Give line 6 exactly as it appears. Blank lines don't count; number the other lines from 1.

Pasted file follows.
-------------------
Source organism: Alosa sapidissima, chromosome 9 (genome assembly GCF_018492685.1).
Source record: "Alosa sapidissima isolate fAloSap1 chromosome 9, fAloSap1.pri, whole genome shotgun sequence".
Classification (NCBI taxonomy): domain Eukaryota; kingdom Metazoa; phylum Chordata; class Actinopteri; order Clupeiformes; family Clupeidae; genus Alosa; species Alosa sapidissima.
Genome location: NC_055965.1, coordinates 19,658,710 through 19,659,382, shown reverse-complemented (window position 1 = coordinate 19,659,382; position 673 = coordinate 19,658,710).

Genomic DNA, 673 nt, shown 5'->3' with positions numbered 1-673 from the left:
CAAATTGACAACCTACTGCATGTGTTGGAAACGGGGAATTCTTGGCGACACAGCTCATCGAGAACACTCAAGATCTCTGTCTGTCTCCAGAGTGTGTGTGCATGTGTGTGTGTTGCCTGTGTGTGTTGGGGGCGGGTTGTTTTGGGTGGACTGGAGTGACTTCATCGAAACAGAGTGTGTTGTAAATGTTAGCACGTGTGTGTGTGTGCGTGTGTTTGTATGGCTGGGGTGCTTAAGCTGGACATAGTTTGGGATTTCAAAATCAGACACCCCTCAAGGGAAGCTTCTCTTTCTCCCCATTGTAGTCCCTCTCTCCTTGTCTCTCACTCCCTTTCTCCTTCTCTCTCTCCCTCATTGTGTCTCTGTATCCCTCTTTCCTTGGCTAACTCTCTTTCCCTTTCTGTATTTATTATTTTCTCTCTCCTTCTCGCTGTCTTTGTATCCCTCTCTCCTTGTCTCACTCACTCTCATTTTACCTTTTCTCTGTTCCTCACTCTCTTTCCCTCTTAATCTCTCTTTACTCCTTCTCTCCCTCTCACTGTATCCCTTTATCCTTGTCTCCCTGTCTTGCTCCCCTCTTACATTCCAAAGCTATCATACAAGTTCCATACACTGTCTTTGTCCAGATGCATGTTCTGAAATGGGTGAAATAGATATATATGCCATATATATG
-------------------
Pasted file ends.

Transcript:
CAAATTGACAACCTACTGCATGTGTTGGAAACGGGGAATTCTTGGCGACACAGCTCATCGAGAACACTCAAGATCTCTGTCTGTCTCCAGAGTGTGTGTGCATGTGTGTGTGTTGCCTGTGTGTGTTGGGGGCGGGTTGTTTTGGGTGGACTGGAGTGACTTCATCGAAACAGAGTGTGTTGTAAATGTTAGCACGTGTGTGTGTGTGCGTGTGTTTGTATGGCTGGGGTGCTTAAGCTGGACATAGTTTGGGATTTCAAAATCAGACACCCCTCAAGGGAAGCTTCTCTTTCTCCCCATTGTAGTCCCTCTCTCCTTGTCTCTCACTCCCTTTCTCCTTCTCTCTCTCCCTCATTGTGTCTCTGTATCCCTCTTTCCTTGGCTAACTCTCTTTCCCTTTCTGTATTTATTATTTTCTCTCTCCTTCTCGCTGTCTTTGTATCCCTCTCTCCTTGTCTCACTCACTCTCATTTTACCTTTTCTCTGTTCCTCACTCTCTTTCCCTCTTAATCTCTCTTTACTCCTTCTCTCCCTCTCACTGTATCCCTTTATCCTTGTCTCCCTGTCTTGCTCCCCTCTTACATTCCAAAGCTATCATACAAGTTCCATACACTGTCTTTGTCCAGATGCATGTTCTGAAATGGGTGAAATAGATATATATGCCATATATATG